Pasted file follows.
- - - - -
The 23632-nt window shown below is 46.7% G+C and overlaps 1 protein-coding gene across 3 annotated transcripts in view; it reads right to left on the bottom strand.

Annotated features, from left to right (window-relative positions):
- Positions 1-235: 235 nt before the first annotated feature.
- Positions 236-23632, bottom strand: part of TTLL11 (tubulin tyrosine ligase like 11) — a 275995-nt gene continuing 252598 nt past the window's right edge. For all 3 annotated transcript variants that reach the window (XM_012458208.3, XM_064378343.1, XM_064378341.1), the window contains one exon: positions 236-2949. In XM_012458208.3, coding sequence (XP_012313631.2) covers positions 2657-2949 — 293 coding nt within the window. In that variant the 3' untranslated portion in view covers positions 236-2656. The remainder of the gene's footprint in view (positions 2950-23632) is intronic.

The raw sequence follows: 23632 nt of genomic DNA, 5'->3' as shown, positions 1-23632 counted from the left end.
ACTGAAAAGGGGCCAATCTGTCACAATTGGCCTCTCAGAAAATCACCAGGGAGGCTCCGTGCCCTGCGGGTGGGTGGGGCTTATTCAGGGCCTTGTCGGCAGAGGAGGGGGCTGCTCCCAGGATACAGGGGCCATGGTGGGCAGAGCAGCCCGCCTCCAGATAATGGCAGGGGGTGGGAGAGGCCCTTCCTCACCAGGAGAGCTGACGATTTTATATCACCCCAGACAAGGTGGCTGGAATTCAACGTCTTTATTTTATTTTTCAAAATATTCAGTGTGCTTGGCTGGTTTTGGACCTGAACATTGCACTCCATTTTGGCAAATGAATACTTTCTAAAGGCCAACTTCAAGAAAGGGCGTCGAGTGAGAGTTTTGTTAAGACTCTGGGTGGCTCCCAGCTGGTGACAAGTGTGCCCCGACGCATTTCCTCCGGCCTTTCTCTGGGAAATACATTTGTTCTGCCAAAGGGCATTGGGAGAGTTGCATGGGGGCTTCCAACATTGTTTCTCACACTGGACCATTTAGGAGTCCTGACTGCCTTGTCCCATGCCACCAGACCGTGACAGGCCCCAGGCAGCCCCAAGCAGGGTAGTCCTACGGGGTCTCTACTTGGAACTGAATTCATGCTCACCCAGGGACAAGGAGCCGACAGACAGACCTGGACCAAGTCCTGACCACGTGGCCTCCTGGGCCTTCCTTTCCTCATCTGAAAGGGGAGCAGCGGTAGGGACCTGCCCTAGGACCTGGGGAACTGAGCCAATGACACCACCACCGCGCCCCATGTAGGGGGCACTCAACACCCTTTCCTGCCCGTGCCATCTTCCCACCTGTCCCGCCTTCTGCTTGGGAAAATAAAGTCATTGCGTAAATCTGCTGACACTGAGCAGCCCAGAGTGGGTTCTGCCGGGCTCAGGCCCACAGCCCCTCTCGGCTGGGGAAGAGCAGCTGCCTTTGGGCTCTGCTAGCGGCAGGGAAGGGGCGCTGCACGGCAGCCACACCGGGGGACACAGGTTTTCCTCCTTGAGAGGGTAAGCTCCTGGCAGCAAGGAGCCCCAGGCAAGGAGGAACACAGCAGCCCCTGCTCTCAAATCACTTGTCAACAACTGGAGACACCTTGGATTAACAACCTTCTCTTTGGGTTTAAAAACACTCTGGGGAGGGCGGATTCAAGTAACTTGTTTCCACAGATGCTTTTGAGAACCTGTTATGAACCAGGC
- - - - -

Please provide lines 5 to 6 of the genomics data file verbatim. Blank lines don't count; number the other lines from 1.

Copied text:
The raw sequence follows: 23632 nt of genomic DNA, 5'->3' as shown, positions 1-23632 counted from the left end.
ACTGAAAAGGGGCCAATCTGTCACAATTGGCCTCTCAGAAAATCACCAGGGAGGCTCCGTGCCCTGCGGGTGGGTGGGGCTTATTCAGGGCCTTGTCGGCAGAGGAGGGGGCTGCTCCCAGGATACAGGGGCCATGGTGGGCAGAGCAGCCCGCCTCCAGATAATGGCAGGGGGTGGGAGAGGCCCTTCCTCACCAGGAGAGCTGACGATTTTATATCACCCCAGACAAGGTGGCTGGAATTCAACGTCTTTATTTTATTTTTCAAAATATTCAGTGTGCTTGGCTGGTTTTGGACCTGAACATTGCACTCCATTTTGGCAAATGAATACTTTCTAAAGGCCAACTTCAAGAAAGGGCGTCGAGTGAGAGTTTTGTTAAGACTCTGGGTGGCTCCCAGCTGGTGACAAGTGTGCCCCGACGCATTTCCTCCGGCCTTTCTCTGGGAAATACATTTGTTCTGCCAAAGGGCATTGGGAGAGTTGCATGGGGGCTTCCAACATTGTTTCTCACACTGGACCATTTAGGAGTCCTGACTGCCTTGTCCCATGCCACCAGACCGTGACAGGCCCCAGGCAGCCCCAAGCAGGGTAGTCCTACGGGGTCTCTACTTGGAACTGAATTCATGCTCACCCAGGGACAAGGAGCCGACAGACAGACCTGGACCAAGTCCTGACCACGTGGCCTCCTGGGCCTTCCTTTCCTCATCTGAAAGGGGAGCAGCGGTAGGGACCTGCCCTAGGACCTGGGGAACTGAGCCAATGACACCACCACCGCGCCCCATGTAGGGGGCACTCAACACCCTTTCCTGCCCGTGCCATCTTCCCACCTGTCCCGCCTTCTGCTTGGGAAAATAAAGTCATTGCGTAAATCTGCTGACACTGAGCAGCCCAGAGTGGGTTCTGCCGGGCTCAGGCCCACAGCCCCTCTCGGCTGGGGAAGAGCAGCTGCCTTTGGGCTCTGCTAGCGGCAGGGAAGGGGCGCTGCACGGCAGCCACACCGGGGGACACAGGTTTTCCTCCTTGAGAGGGTAAGCTCCTGGCAGCAAGGAGCCCCAGGCAAGGAGGAACACAGCAGCCCCTGCTCTCAAATCACTTGTCAACAACTGGAGACACCTTGGATTAACAACCTTCTCTTTGGGTTTAAAAACACTCTGGGGAGGGCGGATTCAAGTAACTTGTTTCCACAGATGCTTTTGAGAACCTGTTATGAACCAGGC